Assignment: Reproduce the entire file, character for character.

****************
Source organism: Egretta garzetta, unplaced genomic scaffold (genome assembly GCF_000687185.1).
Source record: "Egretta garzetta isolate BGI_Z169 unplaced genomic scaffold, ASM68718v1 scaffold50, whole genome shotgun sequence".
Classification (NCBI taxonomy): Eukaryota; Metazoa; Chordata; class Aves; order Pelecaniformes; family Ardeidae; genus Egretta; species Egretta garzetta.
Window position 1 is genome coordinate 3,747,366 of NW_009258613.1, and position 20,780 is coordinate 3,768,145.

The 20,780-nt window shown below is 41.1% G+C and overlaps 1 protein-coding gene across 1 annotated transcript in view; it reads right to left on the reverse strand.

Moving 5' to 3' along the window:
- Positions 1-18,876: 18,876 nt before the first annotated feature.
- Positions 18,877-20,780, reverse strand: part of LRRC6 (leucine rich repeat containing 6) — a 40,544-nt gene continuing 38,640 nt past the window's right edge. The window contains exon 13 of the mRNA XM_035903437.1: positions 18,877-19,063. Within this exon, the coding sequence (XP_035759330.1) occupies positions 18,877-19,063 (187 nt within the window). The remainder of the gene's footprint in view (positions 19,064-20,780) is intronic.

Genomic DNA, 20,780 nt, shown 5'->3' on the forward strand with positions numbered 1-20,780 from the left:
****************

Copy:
Source organism: Egretta garzetta, unplaced genomic scaffold (genome assembly GCF_000687185.1).
Source record: "Egretta garzetta isolate BGI_Z169 unplaced genomic scaffold, ASM68718v1 scaffold50, whole genome shotgun sequence".
Classification (NCBI taxonomy): Eukaryota; Metazoa; Chordata; class Aves; order Pelecaniformes; family Ardeidae; genus Egretta; species Egretta garzetta.
Window position 1 is genome coordinate 3,747,366 of NW_009258613.1, and position 20,780 is coordinate 3,768,145.

The 20,780-nt window shown below is 41.1% G+C and overlaps 1 protein-coding gene across 1 annotated transcript in view; it reads right to left on the reverse strand.

Moving 5' to 3' along the window:
- Positions 1-18,876: 18,876 nt before the first annotated feature.
- Positions 18,877-20,780, reverse strand: part of LRRC6 (leucine rich repeat containing 6) — a 40,544-nt gene continuing 38,640 nt past the window's right edge. The window contains exon 13 of the mRNA XM_035903437.1: positions 18,877-19,063. Within this exon, the coding sequence (XP_035759330.1) occupies positions 18,877-19,063 (187 nt within the window). The remainder of the gene's footprint in view (positions 19,064-20,780) is intronic.

Genomic DNA, 20,780 nt, shown 5'->3' on the forward strand with positions numbered 1-20,780 from the left: